A further concern of mine is just how long these proposed works are likely to take.

On THE 29TH November 2011, Arun District Council published a PR Release regarding the Proposed Sea Defences stating:

“the flood defences work is anticipated to start around Autumn 2012 and will take approximately 12 months to complete.”

However, the Project Manager told me during our last telephone conversation that he sees it being completed within 3 months.

So how long is it going to take?

While I’m not an engineer,  I cannot see how any civil engineering contractor could complete what is being proposed for Pier Road in 3 months, let alone 12 months, bearing in mind that this project began in 2010 and we still haven’t seen a final plan?

Littlehampton Pier Road returns to normal.

27th October, 2012.

As promised by the Environment Agency, they have completed their initial exploratory works in time for the arrival of half-term and Pier Road and its surrounding environs are now free from any road works.

What was apparent during the recent road works was the problems with traffic management.

As you can see in the above picture, courtesy of Andy Cooper of the Beach Hut, Littlehampton, the Northbound Carriageway has been closed to vehicular traffic to allow exploratory work to be undertaken.

Quite sensibly, as part of the traffic management plan, parking was suspended opposite and just ahead of the road closure to allow traffic flow past the vehicles that were already stopped waiting at the temporary traffic lights.

It’s fairly straight forward and simple, or at least, you’d imagine it would be. But what happened in reality was a significant number of drivers ignored the ‘No Parking’ notices and parked there at the junction outside 47 Mussel Row, which lead to traffic chaos as they blocked the path of oncoming traffic.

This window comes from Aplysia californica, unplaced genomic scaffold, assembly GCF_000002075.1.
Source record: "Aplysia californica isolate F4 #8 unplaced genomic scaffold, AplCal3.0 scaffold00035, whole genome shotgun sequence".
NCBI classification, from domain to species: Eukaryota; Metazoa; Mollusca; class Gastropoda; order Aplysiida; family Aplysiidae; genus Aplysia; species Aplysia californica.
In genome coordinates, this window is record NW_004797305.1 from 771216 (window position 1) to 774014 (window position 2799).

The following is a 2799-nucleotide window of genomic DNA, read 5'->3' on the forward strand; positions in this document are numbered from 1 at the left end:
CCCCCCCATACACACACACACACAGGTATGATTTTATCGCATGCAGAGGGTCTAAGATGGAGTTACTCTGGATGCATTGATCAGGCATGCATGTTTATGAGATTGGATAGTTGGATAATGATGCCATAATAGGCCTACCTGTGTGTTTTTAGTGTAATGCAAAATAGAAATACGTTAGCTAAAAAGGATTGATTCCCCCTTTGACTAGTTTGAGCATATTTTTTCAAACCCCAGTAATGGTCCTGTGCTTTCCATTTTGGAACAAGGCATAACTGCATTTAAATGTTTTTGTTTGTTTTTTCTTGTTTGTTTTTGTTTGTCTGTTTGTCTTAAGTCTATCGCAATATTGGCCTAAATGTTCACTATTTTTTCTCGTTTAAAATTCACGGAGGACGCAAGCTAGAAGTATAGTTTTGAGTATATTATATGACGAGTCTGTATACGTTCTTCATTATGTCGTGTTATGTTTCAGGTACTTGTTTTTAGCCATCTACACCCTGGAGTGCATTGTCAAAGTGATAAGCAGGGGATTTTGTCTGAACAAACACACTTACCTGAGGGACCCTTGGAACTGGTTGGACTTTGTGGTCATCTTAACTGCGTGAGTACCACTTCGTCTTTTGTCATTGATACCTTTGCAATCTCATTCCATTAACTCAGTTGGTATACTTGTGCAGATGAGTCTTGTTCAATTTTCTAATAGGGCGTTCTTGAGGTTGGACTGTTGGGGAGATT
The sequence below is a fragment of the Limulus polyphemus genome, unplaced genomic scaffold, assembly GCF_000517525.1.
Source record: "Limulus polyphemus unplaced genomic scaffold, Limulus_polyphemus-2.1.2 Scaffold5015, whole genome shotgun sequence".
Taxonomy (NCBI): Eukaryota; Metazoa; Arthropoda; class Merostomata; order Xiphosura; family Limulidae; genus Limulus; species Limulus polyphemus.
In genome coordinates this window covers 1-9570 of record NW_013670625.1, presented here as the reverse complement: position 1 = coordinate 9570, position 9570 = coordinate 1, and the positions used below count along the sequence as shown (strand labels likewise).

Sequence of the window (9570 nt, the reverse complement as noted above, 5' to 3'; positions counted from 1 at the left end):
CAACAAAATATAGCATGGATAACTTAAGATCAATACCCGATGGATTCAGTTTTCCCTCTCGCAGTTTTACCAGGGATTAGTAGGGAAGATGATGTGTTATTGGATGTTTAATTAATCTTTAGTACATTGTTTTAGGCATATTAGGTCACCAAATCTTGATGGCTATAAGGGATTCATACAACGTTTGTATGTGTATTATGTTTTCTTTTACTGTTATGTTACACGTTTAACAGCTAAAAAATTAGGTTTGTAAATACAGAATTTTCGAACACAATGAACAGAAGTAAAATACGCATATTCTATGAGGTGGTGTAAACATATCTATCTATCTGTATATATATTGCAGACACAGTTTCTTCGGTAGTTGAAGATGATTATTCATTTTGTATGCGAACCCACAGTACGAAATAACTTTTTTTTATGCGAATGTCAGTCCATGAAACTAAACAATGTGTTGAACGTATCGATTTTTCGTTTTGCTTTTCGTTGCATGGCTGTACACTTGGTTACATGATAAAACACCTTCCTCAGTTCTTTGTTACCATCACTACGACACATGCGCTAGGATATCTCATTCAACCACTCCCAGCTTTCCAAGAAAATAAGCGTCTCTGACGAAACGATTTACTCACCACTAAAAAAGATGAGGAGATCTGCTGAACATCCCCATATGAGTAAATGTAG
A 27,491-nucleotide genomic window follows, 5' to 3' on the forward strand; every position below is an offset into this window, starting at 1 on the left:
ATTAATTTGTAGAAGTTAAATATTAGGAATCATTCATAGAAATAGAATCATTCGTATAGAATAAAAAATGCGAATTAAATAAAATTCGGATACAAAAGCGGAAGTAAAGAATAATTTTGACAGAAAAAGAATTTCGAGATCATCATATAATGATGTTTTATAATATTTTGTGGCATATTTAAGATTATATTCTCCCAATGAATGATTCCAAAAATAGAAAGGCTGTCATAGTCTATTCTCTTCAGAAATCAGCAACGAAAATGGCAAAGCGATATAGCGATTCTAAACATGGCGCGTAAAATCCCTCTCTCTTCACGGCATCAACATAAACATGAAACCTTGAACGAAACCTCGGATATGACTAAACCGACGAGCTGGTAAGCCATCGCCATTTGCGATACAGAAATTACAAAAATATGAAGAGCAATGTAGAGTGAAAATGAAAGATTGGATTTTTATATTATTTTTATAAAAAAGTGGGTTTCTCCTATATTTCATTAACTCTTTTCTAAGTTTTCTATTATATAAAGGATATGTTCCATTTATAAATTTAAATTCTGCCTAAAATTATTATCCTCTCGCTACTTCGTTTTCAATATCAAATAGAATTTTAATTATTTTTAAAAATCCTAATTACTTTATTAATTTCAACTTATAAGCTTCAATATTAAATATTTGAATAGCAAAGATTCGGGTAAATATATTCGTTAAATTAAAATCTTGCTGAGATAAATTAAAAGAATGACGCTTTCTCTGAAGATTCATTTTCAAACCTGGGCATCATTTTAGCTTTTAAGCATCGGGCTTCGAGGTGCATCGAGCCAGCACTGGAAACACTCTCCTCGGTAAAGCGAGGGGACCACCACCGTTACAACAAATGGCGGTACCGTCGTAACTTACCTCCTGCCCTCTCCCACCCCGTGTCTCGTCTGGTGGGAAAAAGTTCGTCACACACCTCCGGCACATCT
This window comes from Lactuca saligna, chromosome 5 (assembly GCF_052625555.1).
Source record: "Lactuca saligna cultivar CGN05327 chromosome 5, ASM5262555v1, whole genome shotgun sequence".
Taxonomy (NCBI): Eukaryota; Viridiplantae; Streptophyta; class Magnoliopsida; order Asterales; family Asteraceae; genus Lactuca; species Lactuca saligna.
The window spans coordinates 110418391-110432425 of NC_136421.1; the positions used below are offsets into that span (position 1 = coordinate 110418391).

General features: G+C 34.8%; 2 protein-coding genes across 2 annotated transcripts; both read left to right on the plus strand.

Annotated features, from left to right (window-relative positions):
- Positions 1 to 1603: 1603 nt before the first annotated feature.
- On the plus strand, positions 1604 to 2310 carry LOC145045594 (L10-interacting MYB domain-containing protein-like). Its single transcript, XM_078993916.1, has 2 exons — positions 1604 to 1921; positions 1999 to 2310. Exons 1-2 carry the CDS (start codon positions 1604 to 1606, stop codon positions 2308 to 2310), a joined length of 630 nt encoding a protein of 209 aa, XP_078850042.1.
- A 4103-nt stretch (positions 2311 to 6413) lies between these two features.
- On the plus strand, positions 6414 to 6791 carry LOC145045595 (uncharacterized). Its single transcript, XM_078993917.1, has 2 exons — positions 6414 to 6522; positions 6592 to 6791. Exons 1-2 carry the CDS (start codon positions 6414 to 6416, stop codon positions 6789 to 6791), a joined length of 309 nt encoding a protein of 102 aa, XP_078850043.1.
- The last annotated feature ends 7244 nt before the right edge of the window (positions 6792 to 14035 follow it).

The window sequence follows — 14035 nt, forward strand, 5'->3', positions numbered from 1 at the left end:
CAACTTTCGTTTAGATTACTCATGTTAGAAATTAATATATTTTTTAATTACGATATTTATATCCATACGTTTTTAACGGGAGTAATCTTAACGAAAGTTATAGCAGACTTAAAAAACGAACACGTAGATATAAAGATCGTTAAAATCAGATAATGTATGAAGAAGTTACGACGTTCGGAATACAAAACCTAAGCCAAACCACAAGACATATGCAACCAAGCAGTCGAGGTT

Even the local police, Sussex Police got caught in the ensuing chaos caused by the motorist parked up ahead who has blocked traffic flow by ignoring the temporary parking suspension notices.  (Photo courtesy of Andy Cooper, Beach Hut, Pier Road).

As you can see, entrance in and out of Clifden Road is also blocked, which caused even more choas than usual.

When Arun District Council were phoned to dispatch traffic wardens or CSOs or whatever it is they’re called now, two promptly arrived only to tell us that there was nothing they could do as they temporary traffic regulations were unenforceable!

The solution was for a number of traffic cones to be laid along Pier Road where the offending motorists are parked in the above picture.

The reaction of the illegal/inconsiderate parkers/motorists was to remove the traffic cones from the road and place them on the pavement and then park there oblivious or unconcerned as they brought Pier Road to a standstill.